Plastic Surgery

Mole removal

What is the Mole removal?

Many people see themselves and their interactions with others hampered by moles growing in awkward very visible places. This can affect self esteem and they are then better removed. Very occasionally there is a risk of cancer, thus there should be the option to send the lesion away to be checked.

What is the procedure?

There are several techniques for mole removal, including the conservative surgery, radio surgery and laser mole removal, also alternative methods exist such as chemical mole removal (rarely used at present) and cryotherapy (freezing) mole removal.

In most cases, a local anesthetic is applied to the area from which mole has to be removed.

During conservative surgery a small injection is given that numbs the area of skin around the mole. The mole is then removed using a scalpel (sharp medical knife), and the wound is then closed using stitches.

During radio surgery the mole removal machine emits ultra-high frequency radio waves into the skin that excite the water within the cells of the mole. The cells vaporize leaving patients with no mole. Most mole removal procedures using this method on average take just 15-20 minutes. Scarring is virtually non existent, the mole heals over in a few days leaving little trace that the lesion was ever there.

Laser mole removal is another technique used regularly by surgeons. In this technique, beams from the laser heat the mole’s cells and causes them to break. During the healing process, these broken cells are then absorbed by the body. The laser itself seals blood vessels and so this procedure requires no stitches or sutures, and does not usually leave a scar. Laser mole removal is not used to treat raised or deep moles as the laser cannot penetrate deeply enough.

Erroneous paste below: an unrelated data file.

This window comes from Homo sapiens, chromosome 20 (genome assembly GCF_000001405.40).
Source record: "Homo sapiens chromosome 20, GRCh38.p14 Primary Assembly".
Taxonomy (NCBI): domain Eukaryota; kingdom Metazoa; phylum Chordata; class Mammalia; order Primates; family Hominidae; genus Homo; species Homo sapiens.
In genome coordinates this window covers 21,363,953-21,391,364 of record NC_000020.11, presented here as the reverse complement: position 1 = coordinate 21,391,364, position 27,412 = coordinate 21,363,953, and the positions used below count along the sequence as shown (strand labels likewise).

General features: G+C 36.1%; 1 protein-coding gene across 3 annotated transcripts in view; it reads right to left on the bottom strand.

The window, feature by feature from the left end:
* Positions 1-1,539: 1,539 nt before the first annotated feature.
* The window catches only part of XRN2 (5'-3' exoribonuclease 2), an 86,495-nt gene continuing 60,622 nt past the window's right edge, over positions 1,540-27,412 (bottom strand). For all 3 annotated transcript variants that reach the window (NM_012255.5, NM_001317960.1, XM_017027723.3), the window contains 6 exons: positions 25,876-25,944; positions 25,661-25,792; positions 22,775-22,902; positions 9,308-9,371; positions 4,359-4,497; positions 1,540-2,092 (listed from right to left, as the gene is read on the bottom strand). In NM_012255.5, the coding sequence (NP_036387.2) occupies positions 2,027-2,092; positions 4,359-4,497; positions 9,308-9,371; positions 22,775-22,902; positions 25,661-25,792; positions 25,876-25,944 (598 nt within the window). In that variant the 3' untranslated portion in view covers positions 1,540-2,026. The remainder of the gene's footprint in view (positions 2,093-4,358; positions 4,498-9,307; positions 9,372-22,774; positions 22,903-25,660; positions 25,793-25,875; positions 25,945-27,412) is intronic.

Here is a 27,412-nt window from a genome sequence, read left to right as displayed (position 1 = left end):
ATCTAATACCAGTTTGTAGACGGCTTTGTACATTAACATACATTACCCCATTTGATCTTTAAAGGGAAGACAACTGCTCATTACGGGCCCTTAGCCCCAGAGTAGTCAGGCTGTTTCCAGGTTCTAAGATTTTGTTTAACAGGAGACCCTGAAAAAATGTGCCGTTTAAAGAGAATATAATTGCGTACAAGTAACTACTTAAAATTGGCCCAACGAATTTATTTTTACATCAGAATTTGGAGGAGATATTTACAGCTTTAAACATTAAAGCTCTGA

What kind of result can you expect?

Recovery period and recommendations

After the surgery, the area may be a little painful and sore, but pain killers can be prescribed to alleviate any discomfort.

Procedures performed with a scalpel can often leave a scab, but this should heal within a week or two. Scars are also common, and the size depends on the size of the mole that has been removed, and the technique used. Most scars fade significantly in the first year.

Possible side effects and complications

The possible complications of any operation include an unexpected reaction to the anesthetic, excessive bleeding or an infection, although these cases are extremely rare after mole removal procedures.






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